will be accounted for on the balance sheet under IAS 39. In private, there are
many other treasurers who have moaned that their auditors have prevented them
from hedging their FX exposure prudently and conservatively.

There is no doubt that IAS 39 is a challenging standard. But it must be remembered
that it does not prevent any company from using derivatives. According to recent
research published by Lehman Brothers, the main criticism about IAS 39 is that,
“the IASB’s criteria for a derivative to qualify as a hedge are too restrictive.”
If a derivative position does not get hedge accounting status, the fear is that
it will lead to potential volatility on reported earnings.

Is that a problem? Earnings volatility may be a very small price to pay if
it means assets are managed properly. Would shareholders prefer not to have
earnings volatility but see money thrown away because an asset is mismanaged?
It seems that many companies are more concerned with avoiding press headlines
stating that they use derivatives, than with actually managing their shareholder’s
assets most effectively.

So instead we have the ludicrous situation where company after company can
report reduced earnings because of an adverse currency move. In fact, it still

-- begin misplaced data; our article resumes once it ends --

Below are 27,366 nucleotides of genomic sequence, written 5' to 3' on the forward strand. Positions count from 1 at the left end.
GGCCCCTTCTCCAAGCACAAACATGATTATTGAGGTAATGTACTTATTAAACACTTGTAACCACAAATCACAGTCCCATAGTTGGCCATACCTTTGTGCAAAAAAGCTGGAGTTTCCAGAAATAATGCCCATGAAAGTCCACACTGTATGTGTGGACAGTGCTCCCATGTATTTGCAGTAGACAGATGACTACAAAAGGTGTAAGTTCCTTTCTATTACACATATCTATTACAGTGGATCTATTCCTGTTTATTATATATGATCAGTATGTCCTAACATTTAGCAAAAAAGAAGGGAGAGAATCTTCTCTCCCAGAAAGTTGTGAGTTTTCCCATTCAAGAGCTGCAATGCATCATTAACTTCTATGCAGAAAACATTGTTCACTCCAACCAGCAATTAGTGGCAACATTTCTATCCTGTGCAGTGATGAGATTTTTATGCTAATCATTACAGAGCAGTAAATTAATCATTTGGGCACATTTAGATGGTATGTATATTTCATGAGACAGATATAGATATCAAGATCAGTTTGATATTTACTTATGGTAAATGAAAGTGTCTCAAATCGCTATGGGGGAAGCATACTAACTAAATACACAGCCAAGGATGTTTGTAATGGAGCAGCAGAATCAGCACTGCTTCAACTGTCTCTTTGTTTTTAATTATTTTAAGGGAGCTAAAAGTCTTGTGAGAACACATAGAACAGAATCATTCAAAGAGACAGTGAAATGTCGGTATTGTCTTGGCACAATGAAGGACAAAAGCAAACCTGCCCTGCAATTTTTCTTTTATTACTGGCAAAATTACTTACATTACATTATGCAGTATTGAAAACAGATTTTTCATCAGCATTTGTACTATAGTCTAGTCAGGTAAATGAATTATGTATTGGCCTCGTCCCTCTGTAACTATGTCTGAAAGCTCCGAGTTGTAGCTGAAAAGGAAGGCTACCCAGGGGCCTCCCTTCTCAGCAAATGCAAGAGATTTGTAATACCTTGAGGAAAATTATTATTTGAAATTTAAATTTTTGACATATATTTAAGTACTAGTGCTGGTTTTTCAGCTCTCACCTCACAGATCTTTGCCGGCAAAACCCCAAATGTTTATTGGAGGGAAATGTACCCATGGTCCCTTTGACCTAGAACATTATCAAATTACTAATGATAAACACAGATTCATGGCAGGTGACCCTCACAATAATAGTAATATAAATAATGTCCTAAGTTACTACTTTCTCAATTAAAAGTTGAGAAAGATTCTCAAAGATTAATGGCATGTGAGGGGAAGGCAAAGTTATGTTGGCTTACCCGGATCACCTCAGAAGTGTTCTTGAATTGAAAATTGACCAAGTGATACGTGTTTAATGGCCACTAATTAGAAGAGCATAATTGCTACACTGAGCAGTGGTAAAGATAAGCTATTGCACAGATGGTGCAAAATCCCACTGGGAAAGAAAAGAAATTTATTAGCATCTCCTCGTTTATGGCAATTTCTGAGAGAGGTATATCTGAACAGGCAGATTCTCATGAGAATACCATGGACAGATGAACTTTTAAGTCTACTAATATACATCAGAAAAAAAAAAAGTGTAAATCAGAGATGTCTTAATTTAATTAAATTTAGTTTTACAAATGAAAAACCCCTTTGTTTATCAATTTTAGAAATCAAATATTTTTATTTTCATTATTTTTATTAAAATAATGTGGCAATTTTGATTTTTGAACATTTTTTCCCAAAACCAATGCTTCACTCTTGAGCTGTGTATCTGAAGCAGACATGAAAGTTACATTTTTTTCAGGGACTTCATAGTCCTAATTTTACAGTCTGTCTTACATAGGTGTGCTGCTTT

appears that there are many companies who do not seem to even realise that foreign
exchange is a recognisable asset that can generate alpha ? the extra return
awarded for taking or managing a risk.

Over the last 18-months to two years, there has been a real return of volatility
to the FX markets leading to some very strong moves in certain currencies. For
companies that have not managed their FX risk properly, the currency markets
have clearly not been a potential source of alpha but a source of red ink on
the balance sheet.

Numerous companies have blithely reported that adverse currency moves have
reduced earnings. Obviously, hindsight is wonderful, but even if hedging can
never be an exact science, there are numerous strategies they could have been
used to prevent them pouring their shareholders money down the drain.